Lennon says EMF is under no illusions: this project is simply a starting point, and much more will need to be done to solve fashion’s sustainability woes. “Demonstration projects are not about solving everything all at once, they’re about getting started, building confidence, showing other actors in the system what is possible, and increasing the minimum bar over time,” she explains. “Of course we need to go bigger and faster.”

Below, industry experts react to the initiative and share their hopes for its execution.

Liv Simpliciano, policy and research manager at Fashion Revolution

The fashion industry’s waste problem has unfairly made sacrifice zones across the globe — the Atacama Desert in Chile, the Dandora dumpsite in Kenya and Kantamanto Market in Accra, Ghana, to name a few. While it’s essential for big fashion to prioritise circularity, it’s crucial to recognise that this effort has long been underway in waste-receiving countries. Affected stakeholders with lived experience must be at the centre of these discussions, otherwise it will be a failure. A substantial transfer of wealth is imperative, directing resources towards communities impacted by waste in receiving countries to mitigate the existing harm and enhance their resilience. Any circularity efforts that fail to acknowledge and rectify past damages, only reinforces the status quo.

Mostafiz Uddin, founder and CEO of Bangladesh Apparel Exchange

It is welcome that this issue is getting further exposure, but we must guard against too many initiatives and not enough action. Brands are under lots of pressure right now and the reality in the current business model is that they need to keep increasing sales to remain competitive. Resale at scale is not hugely profitable as things stand. While the initiative is light on detail and practicalities for now, it’s clear that a joint effort is needed. Brands can’t make this happen alone because they don’t control the human ecosystem. It should be a much wider approach, including national governments and the UN.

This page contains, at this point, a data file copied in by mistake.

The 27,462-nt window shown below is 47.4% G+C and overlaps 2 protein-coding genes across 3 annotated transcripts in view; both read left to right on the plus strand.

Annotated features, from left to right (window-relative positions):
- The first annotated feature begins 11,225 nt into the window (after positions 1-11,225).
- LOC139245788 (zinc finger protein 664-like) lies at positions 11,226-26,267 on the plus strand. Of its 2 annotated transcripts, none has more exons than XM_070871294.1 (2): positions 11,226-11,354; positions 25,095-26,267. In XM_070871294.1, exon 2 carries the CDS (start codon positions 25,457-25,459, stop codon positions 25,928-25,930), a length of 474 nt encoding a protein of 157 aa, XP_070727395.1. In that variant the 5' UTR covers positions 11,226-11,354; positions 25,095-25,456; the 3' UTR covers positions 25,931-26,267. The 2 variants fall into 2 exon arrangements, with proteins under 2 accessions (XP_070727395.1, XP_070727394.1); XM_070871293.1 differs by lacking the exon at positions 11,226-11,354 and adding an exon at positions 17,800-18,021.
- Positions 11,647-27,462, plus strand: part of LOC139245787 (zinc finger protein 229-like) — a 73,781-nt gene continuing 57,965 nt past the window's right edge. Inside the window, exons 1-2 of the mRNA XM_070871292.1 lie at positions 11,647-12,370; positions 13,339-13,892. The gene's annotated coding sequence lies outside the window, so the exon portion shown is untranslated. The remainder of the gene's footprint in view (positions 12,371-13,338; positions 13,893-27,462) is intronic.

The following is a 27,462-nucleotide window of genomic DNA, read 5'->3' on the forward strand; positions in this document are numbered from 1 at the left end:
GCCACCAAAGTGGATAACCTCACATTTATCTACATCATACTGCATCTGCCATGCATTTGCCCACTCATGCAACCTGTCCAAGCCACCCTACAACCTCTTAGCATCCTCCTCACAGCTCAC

Vanessa Barboni Hallik, founder and CEO of Another Tomorrow

Explicit commitments to decoupling a viable economic future for fashion from rising production volumes are essential. This type of transformation has precedent, notably in the car industry where both resale and service or repair make up significant revenue across the major names. I would start with a concrete question: taking 2023 as the reference year, how could each brand make the same amount of profit with 20 per cent less new garment production as a starting point? A tremendous amount of waste comes from misproduction, effectively the making of clothing no one purchases. Addressing this is a crucial part of the equation, otherwise you continue to throw resources down the drain, which is a tragedy when we are far exceeding our planetary boundaries. In some respects addressing this root cause is more challenging than building on new business models and designing for circularity as it requires deep, data-based, industrial supply chain innovation.

Faith Robinson, head of content at Global Fashion Agenda

One of the biggest barriers preventing fashion from existing in a circular economy is the complexity of the collaboration models needed to support new business models. Global Fashion Agenda has also learnt from its circularity work in Bangladesh, Vietnam and Cambodia, that it is important to respect the nuanced contexts of each region and not to assume a ‘one-size-fits-all approach’ when it comes to applying circular systems in different parts of fashion’s global value chain. Waste sorters in the informal sector are experts on circular economy and critical stakeholders — their insights need to be acknowledged as fashion refines its strategies.

Graham Forbes, global plastics campaign lead at Greenpeace USA

Only time will tell if this initiative results in meaningful corporate and government reform, or if it becomes another vehicle for rebranding the industry’s dependence on fossil fuels and complicity in the global plastics crisis. The biggest barrier is greenwashing — the extent to which participating brands rely on false solutions such as flimsy sustainability claims and recycling, or take meaningful steps to shift away from fundamentally broken business models. This initiative needs to go beyond marketing departments and deliver real corporate reforms and public policies that prioritise reuse, redesign, rental, resale, repair and remaking. They already have the answers. It’s just a matter of doing it.